Thomas Fisher Railsback (January 22, 1932 – January 20, 2020) was an American politician who served eight terms in the United States House of Representatives from 1967–1983 as the member of Congress for Illinois's 19th congressional district, a district in the middle of the state.
1 Early life, education, and military service
2 Political career
3 Later life
4 Personal life
6 External links
Early life, education, and military service
Railsback was born on January 22, 1932, in Moline, Illinois, to municipal lawyer Fred Railsback and Elizabeth (Johnson) Railsback. He attended public schools in Moline, received a B.A. from Grinnell College in 1954, and received a J.D. from Northwestern University School of Law in Chicago in 1957. He served in the United States Army from 1957 to 1959.
Railsback served as a member of the Illinois State House of Representatives from 1962 to 1966 before being elected as a Republican to Congress in 1966, defeating Democrat Gale Schisler, who was seeking a second term.
Although inspired to enter politics by Barry Goldwater, Railsback became a moderate Republican while in the House. He served on the House Judiciary Committee. Railsback and his Democratic colleague Walter Flowers are credited as being the key figures who built what Railsback called a "fragile bipartisan coalition" to adopt articles of impeachment against President Richard Nixon in the House Judiciary Committee. Railsback helped craft a compromise article charging the president with abuse of power by obstructing the Watergate investigation. In July 1974, the Judiciary Committee voted 27–11 to adopt the articles of impeachment; Railsback was one of six Republicans (out of the 17 Republicans on the committee) to join all 21 Democrats in advancing articles of impeachment to the House floor. In an emotional speech on the House floor, he said that his obligations to uphold the Constitution superseded his personal loyalties to Nixon, a friend who Railsback praised as having many significant achievements. Support for Nixon's impeachment among congressional Republicans was the key factor leading to Nixon's decision to resign his office the next month. Although Railsback's decision prompted vitriol from pro-Nixon commentators and constituents, he went on to be re-elected four more times.
While in the House, Railsback had a key role in the passage of the Juvenile Justice and Delinquency Prevention Act of 1974. In 1979, he and Wisconsin Democrat David Obey co-sponsored legislation to reduce the influence of political action committees in election spending. He opposed Ronald Reagan's effort to abolish and eliminate funding for the Legal Services Corporation, which provided legal aid to poor Americans.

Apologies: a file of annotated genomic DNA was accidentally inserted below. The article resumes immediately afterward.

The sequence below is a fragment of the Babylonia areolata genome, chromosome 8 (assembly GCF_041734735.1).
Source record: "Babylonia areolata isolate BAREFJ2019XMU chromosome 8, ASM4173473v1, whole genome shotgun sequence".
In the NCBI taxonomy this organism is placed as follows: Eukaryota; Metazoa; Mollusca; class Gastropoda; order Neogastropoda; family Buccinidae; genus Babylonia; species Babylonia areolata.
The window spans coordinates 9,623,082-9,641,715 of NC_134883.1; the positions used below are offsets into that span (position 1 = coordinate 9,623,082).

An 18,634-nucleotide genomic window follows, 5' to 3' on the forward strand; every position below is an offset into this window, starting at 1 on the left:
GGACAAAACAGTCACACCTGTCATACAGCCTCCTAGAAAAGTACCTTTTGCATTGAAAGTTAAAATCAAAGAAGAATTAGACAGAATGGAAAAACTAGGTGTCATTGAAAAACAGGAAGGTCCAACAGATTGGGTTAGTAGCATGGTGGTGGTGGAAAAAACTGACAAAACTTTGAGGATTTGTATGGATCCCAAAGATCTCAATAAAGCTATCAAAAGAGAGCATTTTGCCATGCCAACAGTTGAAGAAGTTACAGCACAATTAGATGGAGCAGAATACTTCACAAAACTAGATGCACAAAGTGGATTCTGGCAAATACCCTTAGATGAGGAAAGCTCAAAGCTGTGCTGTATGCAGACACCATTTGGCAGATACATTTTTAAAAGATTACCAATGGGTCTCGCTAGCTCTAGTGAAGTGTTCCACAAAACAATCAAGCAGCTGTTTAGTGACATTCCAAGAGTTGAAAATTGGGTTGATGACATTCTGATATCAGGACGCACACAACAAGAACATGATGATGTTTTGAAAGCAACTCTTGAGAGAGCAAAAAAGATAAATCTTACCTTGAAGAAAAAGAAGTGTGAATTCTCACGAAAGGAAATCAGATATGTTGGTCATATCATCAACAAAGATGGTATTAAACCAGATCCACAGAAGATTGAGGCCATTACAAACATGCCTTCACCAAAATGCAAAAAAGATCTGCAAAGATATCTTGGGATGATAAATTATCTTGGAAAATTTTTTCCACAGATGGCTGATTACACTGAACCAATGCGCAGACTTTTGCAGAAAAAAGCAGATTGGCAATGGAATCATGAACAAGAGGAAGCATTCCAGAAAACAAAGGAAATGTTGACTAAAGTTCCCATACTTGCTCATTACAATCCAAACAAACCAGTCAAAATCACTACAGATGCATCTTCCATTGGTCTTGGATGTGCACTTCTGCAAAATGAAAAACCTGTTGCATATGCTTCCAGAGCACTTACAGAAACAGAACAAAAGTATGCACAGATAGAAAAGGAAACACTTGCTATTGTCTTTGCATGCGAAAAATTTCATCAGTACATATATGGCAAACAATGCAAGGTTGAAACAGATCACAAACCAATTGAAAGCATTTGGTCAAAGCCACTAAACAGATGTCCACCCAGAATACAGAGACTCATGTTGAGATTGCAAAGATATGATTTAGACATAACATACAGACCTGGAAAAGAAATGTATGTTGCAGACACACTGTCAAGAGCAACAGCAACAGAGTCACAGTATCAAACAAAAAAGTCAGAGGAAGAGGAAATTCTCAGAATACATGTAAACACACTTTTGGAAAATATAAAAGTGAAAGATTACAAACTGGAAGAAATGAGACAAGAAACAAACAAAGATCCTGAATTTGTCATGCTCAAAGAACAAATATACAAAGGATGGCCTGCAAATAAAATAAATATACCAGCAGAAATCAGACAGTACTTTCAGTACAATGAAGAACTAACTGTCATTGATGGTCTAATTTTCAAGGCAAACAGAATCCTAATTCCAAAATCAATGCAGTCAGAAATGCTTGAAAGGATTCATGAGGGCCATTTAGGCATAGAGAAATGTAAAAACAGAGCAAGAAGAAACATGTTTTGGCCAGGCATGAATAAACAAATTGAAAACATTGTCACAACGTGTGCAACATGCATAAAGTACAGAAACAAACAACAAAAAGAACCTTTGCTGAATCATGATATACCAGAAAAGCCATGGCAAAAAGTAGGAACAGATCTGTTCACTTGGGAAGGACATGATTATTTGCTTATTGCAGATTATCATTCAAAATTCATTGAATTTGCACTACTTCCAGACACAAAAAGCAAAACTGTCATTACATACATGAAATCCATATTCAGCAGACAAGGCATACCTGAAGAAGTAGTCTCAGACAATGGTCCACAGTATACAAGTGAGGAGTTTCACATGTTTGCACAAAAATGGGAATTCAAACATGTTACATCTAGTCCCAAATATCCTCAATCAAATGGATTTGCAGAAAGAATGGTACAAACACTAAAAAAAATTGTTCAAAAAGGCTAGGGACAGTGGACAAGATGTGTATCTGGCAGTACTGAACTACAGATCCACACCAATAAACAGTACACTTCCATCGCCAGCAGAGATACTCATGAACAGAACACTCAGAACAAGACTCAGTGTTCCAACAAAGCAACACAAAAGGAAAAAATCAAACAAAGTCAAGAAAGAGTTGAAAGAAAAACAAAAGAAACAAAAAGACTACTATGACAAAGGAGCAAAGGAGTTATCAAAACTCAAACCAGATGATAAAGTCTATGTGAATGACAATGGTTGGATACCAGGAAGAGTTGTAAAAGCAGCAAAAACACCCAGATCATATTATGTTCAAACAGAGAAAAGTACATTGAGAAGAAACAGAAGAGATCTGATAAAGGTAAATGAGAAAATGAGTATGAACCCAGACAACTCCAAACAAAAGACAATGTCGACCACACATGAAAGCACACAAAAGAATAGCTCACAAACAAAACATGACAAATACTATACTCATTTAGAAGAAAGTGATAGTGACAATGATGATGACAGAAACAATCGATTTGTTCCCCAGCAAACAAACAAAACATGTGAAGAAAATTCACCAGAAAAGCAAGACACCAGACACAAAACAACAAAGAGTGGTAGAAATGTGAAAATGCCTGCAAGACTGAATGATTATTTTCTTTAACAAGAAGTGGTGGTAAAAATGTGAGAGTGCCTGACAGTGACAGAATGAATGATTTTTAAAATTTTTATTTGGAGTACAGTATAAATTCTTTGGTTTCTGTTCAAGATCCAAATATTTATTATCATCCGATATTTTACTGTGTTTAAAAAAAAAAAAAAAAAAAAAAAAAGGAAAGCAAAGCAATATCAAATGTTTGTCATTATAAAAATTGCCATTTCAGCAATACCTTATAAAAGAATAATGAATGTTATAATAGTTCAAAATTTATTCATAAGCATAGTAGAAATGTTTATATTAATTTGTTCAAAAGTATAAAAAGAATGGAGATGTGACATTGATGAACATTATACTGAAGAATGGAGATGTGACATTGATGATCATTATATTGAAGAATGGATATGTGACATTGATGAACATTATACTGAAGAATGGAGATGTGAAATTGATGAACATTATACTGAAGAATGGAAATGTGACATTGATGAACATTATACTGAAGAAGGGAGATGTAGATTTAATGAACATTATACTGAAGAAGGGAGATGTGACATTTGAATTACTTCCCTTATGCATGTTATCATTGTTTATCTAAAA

In 1980, Railsback was one of three U.S. House members, along with future Vice President Dan Quayle of Indiana and Tom Evans of Delaware, involved in the controversial Florida golfing trip with lobbyist Paula Parkinson.
Over eight terms in office, Railsback had established strong political support in his district; the Washington Post noted that "He took what might have been a marginal district—a mixture of rural Republican counties and a labor stronghold in Moline-Rock Island—and built a secure political base by salting his GOP voting record with support for civil rights and some labor positions." In 1982, however, Illinois had lost two districts in reapportionment after the 1980 census, and through redistricting, Railsback's district (now renumbered as the 17th District) changed in composition to become significantly more conservative. He was defeated for renomination in the 1982 Republican primary by a considerably more conservative Republican, State Senator Kenneth G. McMillan. McMillan was defeated by Democrat Lane Evans in November.
Railsback was a mentor to Raymond H. LaHood, who worked for Railsback from 1977 to 1982 before becoming a U.S. Representative himself, and later U.S. Secretary of Transportation in the Obama administration.
After leaving Congress, Railsback worked as a lobbyist. He was executive vice president of the Motion Picture Association of America and also worked for the Federal Judges Association as its Washington coordinator.
Railsback married Patricia Sloan in 1955, and they had four daughters. The marriage ended in divorce. Railsback later married Joyelyn (Silver) Railsback, known as Joye. He had 19 grandchildren.
Railsback retired to Idaho, where and his wife lived in McCall and Meridian.
He died on January 20, 2020, in Mesa, Arizona, after a period of declining health.
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